Adam Scott doesn’t deny that there has been an unprecedented degree of basking in his three weeks of “floating around on the clouds” since his dramatic Masters Tournament triumph.
“I don’t wake up and think I’ve won the Masters,” he said, “but when I walk in the closet and I put the green jacket on every morning, I do. I’ve enjoyed that. … That’s been a lot of fun just wearing it around the house.”
It is perfectly understandable and acceptable for a 32-year-old man who finally fulfilled not only his own, but his native Australia’s, long-awaited expectations to enjoy a little extra relish. Scott was “blown away” by the reaction he’s received from all over the world – especially Australia – since his Augusta moment.
But basking is the last thing that Scott intends to do. Starting this morning in the first round of the Players Championship at TPC Sawgrass, Scott is back to work on what he still considers unfinished business.
“Hopefully come (Thursday) morning I’ll be able to plant my feet on the ground and keep this going because it could be the start of a great year for me out here on the tour,” Scott said Wednesday in his first news conference since his “life-changing” victory at Augusta.
“Maybe in the history books it is (life-changing) because you’re written into that history book of winning a major and it will never be taken out of there. But I don’t believe so other than that. For me, it’s probably going to be the pinnacle of my career because of also the whole of Australia as first Australian to win the Masters, but it’s also not the end for me. Hopefully it’s the start of me achieving my goals and trying to become the player that I’ve always dreamed of being.”
During his three-week break, Scott specifically avoided the temptation of making the long trip home to Queensland, Australia, to partake in any homecoming celebrations. The three weeks off was already planned, but any side trips might only sidetrack his post-Masters plan.
“I was very tempted to go home,” he admitted. “I wanted to see my mom and my sister and my friends and also share in the celebrations with all the golf fans in Australia. It was an incredible response to winning. The Prime Minister of Australia called me. Like I said, I was overwhelmed.
“It’s cause for celebration but we have a plan in place, and it’s hopefully not going to stop with the Masters at the moment. I want to keep focused while I can and try to make this my biggest year yet, and I think we can rustle up some celebration when I get home at the end of the year.”
Scott’s goals remain even more ambitious than ever. He’s been one of those gifted players predicted to exceed all others on the major stages since he won the Players in 2004 as a bright 23-year-old. That it took nine more years to join the major champion fraternity seemed excruciating at times – especially after runner-up bids at Augusta in 2011 and in last year’s British Open at Royal Lytham & St. Annes where he lost a four-shot lead with four to play.
“I think it definitely put the expectations up,” Scott said of becoming the youngest player to win the Players nearly a decade ago. “But at that age and where I was at, it just all happened kind of easily, and you just expect it to keep happening.”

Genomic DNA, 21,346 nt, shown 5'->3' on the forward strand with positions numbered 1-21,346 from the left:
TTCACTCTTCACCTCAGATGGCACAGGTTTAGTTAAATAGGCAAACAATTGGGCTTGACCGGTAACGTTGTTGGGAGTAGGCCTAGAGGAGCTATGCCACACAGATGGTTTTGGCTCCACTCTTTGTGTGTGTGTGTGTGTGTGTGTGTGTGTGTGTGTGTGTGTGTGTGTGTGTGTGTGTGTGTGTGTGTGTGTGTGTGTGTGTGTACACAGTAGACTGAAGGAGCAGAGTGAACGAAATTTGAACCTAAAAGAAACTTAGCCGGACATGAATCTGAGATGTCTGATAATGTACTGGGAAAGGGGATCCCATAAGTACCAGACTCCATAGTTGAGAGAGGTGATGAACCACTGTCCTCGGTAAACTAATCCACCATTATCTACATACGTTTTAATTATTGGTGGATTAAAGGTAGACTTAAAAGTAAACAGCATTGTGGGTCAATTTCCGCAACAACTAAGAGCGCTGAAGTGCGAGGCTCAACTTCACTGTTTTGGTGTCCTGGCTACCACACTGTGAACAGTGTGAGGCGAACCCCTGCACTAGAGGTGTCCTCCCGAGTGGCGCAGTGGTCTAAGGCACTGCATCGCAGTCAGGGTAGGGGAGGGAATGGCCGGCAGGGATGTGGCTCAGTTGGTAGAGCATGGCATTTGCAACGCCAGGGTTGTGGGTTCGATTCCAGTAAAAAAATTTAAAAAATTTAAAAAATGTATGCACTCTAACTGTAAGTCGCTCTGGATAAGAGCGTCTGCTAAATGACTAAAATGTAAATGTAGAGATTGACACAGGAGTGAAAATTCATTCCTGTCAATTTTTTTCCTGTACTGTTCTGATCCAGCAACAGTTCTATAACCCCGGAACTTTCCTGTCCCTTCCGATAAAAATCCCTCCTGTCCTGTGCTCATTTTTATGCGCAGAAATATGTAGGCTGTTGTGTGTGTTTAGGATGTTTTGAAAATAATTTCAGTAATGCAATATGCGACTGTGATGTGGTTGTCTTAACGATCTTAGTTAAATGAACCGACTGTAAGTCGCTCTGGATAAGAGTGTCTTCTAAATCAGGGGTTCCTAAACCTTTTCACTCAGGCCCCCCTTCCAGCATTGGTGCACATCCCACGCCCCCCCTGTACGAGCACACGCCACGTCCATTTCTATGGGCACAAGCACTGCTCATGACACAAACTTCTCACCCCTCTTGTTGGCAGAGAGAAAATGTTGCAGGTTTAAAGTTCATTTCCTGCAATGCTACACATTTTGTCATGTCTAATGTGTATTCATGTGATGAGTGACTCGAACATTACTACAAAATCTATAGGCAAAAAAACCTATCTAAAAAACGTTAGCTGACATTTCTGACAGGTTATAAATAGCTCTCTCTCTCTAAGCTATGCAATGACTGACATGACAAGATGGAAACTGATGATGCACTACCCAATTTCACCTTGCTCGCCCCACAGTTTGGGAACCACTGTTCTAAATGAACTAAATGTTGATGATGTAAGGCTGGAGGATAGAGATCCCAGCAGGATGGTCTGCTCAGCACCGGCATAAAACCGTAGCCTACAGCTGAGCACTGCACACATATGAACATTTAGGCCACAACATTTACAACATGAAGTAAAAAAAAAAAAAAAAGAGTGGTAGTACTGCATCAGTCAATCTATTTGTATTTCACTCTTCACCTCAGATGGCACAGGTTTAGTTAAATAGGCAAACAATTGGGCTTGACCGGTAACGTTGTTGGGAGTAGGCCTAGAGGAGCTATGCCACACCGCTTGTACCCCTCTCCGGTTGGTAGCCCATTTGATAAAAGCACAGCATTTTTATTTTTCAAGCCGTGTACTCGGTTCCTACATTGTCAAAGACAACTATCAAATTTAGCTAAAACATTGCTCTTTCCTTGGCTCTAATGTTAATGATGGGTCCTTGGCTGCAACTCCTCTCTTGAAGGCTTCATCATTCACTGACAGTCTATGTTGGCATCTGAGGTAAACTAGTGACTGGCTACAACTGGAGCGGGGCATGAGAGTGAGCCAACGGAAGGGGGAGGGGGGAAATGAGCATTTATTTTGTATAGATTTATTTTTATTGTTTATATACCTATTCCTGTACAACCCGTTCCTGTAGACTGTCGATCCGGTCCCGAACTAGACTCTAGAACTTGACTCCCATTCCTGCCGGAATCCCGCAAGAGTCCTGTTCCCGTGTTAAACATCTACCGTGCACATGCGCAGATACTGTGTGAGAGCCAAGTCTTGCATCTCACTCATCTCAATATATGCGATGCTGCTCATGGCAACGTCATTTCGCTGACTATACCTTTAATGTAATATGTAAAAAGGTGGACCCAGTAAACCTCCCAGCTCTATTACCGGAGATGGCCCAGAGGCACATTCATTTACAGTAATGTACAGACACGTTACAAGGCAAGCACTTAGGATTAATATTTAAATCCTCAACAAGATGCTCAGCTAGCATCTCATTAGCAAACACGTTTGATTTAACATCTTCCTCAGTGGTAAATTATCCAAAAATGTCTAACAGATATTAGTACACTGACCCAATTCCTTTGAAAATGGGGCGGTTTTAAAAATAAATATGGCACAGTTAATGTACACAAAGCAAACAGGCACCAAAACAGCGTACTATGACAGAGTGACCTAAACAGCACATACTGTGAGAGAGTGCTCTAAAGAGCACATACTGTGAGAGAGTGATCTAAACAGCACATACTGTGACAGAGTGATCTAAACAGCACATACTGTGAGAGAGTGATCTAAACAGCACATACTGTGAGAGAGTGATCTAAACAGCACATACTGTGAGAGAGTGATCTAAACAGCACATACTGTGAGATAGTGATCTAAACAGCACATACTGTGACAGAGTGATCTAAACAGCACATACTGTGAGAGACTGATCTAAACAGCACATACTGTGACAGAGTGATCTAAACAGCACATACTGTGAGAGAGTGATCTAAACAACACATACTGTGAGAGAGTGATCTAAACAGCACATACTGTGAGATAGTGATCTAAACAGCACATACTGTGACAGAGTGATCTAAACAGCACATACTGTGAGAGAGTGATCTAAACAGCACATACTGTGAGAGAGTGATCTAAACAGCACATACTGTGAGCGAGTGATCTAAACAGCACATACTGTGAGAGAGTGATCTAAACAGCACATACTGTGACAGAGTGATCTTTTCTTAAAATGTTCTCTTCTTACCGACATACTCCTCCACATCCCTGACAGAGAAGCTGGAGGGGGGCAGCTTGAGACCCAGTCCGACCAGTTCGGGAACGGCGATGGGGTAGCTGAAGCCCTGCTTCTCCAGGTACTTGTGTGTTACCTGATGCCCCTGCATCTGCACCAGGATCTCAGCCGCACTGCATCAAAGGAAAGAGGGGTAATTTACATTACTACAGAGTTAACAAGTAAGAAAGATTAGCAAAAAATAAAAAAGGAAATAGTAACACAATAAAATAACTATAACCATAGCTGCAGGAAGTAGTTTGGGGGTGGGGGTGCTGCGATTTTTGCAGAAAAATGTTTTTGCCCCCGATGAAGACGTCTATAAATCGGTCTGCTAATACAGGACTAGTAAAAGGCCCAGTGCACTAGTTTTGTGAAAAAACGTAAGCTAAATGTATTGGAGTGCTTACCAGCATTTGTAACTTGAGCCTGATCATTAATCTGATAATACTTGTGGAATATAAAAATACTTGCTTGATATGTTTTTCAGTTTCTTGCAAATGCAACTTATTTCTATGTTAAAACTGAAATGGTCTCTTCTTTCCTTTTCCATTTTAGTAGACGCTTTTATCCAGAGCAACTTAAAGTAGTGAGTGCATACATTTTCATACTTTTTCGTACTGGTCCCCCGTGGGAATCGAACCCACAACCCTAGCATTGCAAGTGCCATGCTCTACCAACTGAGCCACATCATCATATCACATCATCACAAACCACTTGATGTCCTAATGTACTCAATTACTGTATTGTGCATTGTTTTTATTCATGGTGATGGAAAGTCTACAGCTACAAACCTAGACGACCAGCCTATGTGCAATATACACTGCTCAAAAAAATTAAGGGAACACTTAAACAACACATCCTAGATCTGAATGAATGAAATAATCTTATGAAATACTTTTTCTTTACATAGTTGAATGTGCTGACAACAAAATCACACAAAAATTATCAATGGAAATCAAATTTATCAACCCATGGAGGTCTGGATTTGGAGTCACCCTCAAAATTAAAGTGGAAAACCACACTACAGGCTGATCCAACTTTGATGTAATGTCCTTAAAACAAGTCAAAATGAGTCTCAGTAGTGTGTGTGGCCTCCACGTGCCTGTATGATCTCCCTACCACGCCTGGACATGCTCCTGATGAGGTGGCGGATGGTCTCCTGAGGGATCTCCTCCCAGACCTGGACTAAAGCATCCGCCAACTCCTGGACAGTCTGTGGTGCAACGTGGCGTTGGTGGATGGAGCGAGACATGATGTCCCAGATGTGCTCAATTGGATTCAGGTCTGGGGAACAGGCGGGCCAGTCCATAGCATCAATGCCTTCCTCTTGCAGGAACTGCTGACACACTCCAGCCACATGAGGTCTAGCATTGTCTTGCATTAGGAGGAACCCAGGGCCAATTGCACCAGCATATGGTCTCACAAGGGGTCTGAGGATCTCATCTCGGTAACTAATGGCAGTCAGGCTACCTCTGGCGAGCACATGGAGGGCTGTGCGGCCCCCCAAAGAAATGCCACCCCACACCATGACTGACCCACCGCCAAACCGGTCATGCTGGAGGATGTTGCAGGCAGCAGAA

Now that he broke through at Augusta, he hopes it can lead to the kind of career explosion that followed 34-year-old Phil Mickelson’s breakout major win on the same Masters stage in 2004.
“I don’t know how you put a number on how many majors you want to win,” he said. “To win more than five would be a dream career, obviously. There aren’t too many guys lately that have been able to do that. It’s a good goal to have. I should set my goals high like I always have. If I can find the balance of using this as a motivator and take the confidence out of what I was able to do at Augusta, then hopefully the floodgates can open. It happened a little bit for Phil Mickelson – well, a lot for him when he finally won his first major.”
No reason the same can’t happen for Scott, whose major success and failures the past few years have been “balancing on a knife’s edge, really.”
“I felt last year like I could have won three of the majors with pivotal moments going my way or not, and I didn’t win any of them,” he said.
But at Augusta, Scott flourished under the most intense pressure applied by an unrelenting Angel Cabrera.
The victory has him once again being compared to his idol and countryman Greg Norman, whose famous heartbreaks at the Masters only made Scott’s victory that much sweeter for all Australians. Scott has already had a private celebration with Norman in his three-week break, but he doesn’t think owning a green jacket automatically puts him anywhere near the Great White Shark in the all-time conversation.
“Greg was revered around the world,” Scott said. “He was the best in the world. He wasn’t just the best Aussie golfer at the time, he was No. 1 in the world for the better part of 10 years as I grew up. That’s a different level than where I’m at. But you don’t know. If I go on to win more tournaments and hopefully get to No. 1 someday, then maybe. I hope that will be as positive an impact as he had on the game.”
Now he just has to resume that focus, leaving the jacket in the closest as he picks up his clubs instead.
“There is so much elation with winning the Masters that I couldn’t really get focused on golf, and that’s why I kept waking up and thinking I shouldn’t play yet because I felt like I don’t want to go out there and mess around and not be focused and achieving something if I’m going to go out and practice,” he said.
The time for basking is over. Now Scott’s goal shifts from becoming a major winner to a major icon.